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Hickam aircrew maximizes training in Guam

  • Published
  • By Staff Sgt. Mike Meares
  • 15th Wing Public Affairs
It took 23 passes over designated drops zones and a 12-hour tactical duty day of training to finish a single day of airdrop training in Guam.

An aircrew from the 535th Airlift Squadron from Joint Base Pearl Harbor-Hickam, Hawaii, dropped four training pallets, five container delivery system bundles, and more than 30 static line jumpers while maximizing its training opportunities away from home station Jan. 11.

"We don't always get the opportunity to bring our Hickam assets off station for equipment airdrop operations," said Capt. Alan Partridge, a C-17 Globemaster III pilot and 15th Operations Support Squadron chief of tactics. "It's a lot more complicated to do this off station and we can design the training around the requirements of our users to maximize the training."

It's the beginning of a new year, a new quarter and there are Airmen who need proficiency training to prepare for an operational readiness exercises and major exercises in foreign nations in the near future. It usually takes multiple training days to get the proficiencies complete, Captain Partridge said.

"Putting all the work in one day was basically how the schedule fell," he said.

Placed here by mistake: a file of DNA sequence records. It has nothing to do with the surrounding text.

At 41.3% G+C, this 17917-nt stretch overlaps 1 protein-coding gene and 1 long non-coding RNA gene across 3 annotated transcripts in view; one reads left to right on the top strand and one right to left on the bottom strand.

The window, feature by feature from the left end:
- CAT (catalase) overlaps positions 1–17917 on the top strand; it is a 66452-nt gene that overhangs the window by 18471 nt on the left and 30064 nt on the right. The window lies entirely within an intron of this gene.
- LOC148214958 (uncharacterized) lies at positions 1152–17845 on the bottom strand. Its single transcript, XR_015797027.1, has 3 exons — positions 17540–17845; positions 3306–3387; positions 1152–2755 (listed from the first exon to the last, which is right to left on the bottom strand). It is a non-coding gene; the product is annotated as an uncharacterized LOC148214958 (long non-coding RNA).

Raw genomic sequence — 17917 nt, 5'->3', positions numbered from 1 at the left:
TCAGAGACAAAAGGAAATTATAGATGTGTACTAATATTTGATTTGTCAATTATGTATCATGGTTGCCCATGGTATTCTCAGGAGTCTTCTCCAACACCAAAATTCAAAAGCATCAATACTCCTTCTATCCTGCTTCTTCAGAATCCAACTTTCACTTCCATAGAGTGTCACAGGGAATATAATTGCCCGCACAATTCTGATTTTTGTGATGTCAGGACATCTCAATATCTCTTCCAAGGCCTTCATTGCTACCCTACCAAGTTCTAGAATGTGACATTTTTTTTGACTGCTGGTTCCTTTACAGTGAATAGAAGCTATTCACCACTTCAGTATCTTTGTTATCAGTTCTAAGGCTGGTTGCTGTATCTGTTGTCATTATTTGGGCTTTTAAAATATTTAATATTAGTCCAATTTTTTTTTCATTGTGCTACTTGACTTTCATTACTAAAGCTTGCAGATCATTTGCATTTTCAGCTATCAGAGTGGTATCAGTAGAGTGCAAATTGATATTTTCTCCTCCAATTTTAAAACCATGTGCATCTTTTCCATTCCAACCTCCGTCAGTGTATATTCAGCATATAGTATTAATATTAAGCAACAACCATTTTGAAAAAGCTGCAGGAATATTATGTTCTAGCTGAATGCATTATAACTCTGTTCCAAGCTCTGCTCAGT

The schedule for the crew was tight as they had several customers to work with during a short amount of time. Loadmasters and pilots dropped nine pallets for their airdrop qualifications.

Each of the different types of training platforms required different aircraft configurations. The first two stations of heavies were configured before the mission ever left the ground with the proper parachute configuration. The final two of the four heavies were configured on-the-fly.

"It's realistic training because they are doing a lot of drops down range now, especially with the (container delivery system), hitting multiple drop zones," said Senior Master Chick Baker, from the 15th Wing plans and programs office. "That is why it was good training for us to rig multiple stations during this training."

The aircrew then landed to reconfigure again for the five container delivery system pallets, while getting the necessary upgrade training for the loadmasters at the same time.

"That is something we could not do in one day because of limited resources at Hickam," said Master Sgt. Brian Chewning, a 535th AS airdrop loadmaster. "It was a good day."

But the day wasn't over, even after successfully dropping all the training platforms. The 36th Contingency Response Group static line jumpers were one such unit who needed some time in the air. But there was a problem.

The drop zone for the jumpers was closed because it was occupied by aircraft on the field and construction. After towing one of the aircraft out of the way, it opened up a more than 800-yard section for the jumpers. With safety zones, the drop zone got smaller and smaller.

"There was less than 300 yards of actual usable drop zone, and we were traveling around 75 to 80 yards a second; it left us little room to work with," Captain Partridge said. "That equates to roughly three seconds, and why we had to make so many passes over the drop zone."

With only a three-second window, and counting one jumper per second ratio, it took 11 more passes to finish the training.

"It's a synergistic relationship," the captain said. "They get to train with us for their drops, but bigger picture, we are forming this operational relationship for the future."